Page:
How to Format a Manuscript
There are plenty of guides on how to do this. Plenty to be found on the internet, but a lot of them, I have found, don’t have examples, which I will be sharing with you all today. If you didn’t already know, there is a general consensus on how to format a manuscript, and this has been done since typewriters, which explains why things are formatted a certain way.
First off, let me disclaimer: Not every publisher will follow these guidelines.
I feel like this is the main problem a lot of people have. They think everyone will follow the same format, but that is just not the case. The majority will use this format, but you should still read their guidelines before sending anything in.
The number one reason for rejection is disregard for the general submission guidelines! Remember that!
Anyway, on to the list and example (which will be at the end)!
First off, if you have Scrivener, a lot of this will be done for you and is set up as default, so you may not have to worry about this. For those of you who don’t, Courier (any of its varieties), is the most accepted font. Times New Roman, Arial, and Garamond are also very popular so make sure to check the submission guidelines. So,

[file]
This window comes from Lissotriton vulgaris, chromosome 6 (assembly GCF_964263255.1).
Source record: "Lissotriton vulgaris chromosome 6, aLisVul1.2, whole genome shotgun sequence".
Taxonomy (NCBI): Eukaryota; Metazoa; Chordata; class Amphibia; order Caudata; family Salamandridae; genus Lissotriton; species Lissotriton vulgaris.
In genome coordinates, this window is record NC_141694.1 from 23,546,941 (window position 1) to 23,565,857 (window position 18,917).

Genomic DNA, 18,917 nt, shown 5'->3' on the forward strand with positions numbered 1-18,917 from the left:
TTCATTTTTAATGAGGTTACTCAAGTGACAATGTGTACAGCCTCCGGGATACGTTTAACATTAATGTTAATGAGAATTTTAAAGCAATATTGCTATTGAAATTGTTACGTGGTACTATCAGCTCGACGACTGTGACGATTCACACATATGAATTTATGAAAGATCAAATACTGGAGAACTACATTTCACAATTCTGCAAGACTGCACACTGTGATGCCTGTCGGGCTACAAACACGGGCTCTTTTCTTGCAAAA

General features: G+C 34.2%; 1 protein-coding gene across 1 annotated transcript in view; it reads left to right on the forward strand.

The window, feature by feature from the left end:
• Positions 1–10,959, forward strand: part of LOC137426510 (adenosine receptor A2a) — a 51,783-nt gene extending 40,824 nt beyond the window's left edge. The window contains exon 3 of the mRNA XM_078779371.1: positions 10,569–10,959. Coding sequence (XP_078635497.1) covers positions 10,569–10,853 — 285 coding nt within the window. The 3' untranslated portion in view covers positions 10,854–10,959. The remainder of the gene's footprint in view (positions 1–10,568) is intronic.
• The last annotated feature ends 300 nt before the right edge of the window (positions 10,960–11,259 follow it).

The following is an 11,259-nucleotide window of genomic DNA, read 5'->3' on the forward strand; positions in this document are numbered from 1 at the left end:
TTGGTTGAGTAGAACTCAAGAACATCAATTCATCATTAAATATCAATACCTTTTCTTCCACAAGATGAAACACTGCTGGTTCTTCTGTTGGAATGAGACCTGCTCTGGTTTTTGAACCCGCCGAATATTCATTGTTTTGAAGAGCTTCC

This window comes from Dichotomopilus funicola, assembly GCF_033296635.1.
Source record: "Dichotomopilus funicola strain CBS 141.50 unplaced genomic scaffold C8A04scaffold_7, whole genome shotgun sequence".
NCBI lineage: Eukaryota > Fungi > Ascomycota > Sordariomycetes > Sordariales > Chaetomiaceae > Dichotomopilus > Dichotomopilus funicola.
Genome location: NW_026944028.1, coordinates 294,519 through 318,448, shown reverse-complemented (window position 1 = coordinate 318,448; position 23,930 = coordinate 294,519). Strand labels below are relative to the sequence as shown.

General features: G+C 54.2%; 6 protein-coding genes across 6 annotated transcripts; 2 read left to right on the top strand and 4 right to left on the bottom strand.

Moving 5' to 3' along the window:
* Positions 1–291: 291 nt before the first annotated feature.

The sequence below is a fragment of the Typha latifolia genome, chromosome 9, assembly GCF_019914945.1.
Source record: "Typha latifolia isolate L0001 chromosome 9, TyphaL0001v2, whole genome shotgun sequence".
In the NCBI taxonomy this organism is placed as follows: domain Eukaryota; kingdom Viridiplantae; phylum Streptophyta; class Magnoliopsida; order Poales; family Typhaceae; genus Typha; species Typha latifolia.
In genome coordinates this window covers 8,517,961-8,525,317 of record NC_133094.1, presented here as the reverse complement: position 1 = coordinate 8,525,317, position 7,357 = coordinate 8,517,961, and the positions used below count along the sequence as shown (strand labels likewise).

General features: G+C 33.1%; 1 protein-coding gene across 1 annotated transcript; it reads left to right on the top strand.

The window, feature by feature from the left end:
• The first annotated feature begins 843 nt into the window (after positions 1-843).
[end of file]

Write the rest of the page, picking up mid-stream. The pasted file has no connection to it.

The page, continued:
Most common: Courier (any varieties)
Other possible: Garamond, Arial, Times New Roman
- COVER PAGE
Name (Real, unless otherwise specified)
Address (Mailing preferred, billing may be requested later, unless otherwise specified)
Agent’s name (Omit when necessary)
Agent’s address (Omit when necessary)
Title (Formatting example at the end of post)
by Name (Pseudonym here if applicable, formatting example at the end of post)
- PAGE NUMBERING
In the top right corner on the second page, put the following in formation in the format:
LastName / StoryTitle / Page#
This should appear in the header portion of the manuscript.
Not every publisher will want this, as some prefer anonymous submissions to promote a fair review, so once again, check the submission guidelines before submitting. On the first page, in the same spot you placed the LastName / StoryTitle / Page#, you’ll put your approximate word count.
- END PAGE
At the very end of the manuscript, skip a line, then put: <<<< >>>>
This will signify the end of the manuscript.
Now for the example PDF: This is an Example
I hope that helped! Did it? Is there something else you’d like to know? Anything that didn’t make sense or that you wish I had covered? Let me know, and comment below!
Thanks for reading.
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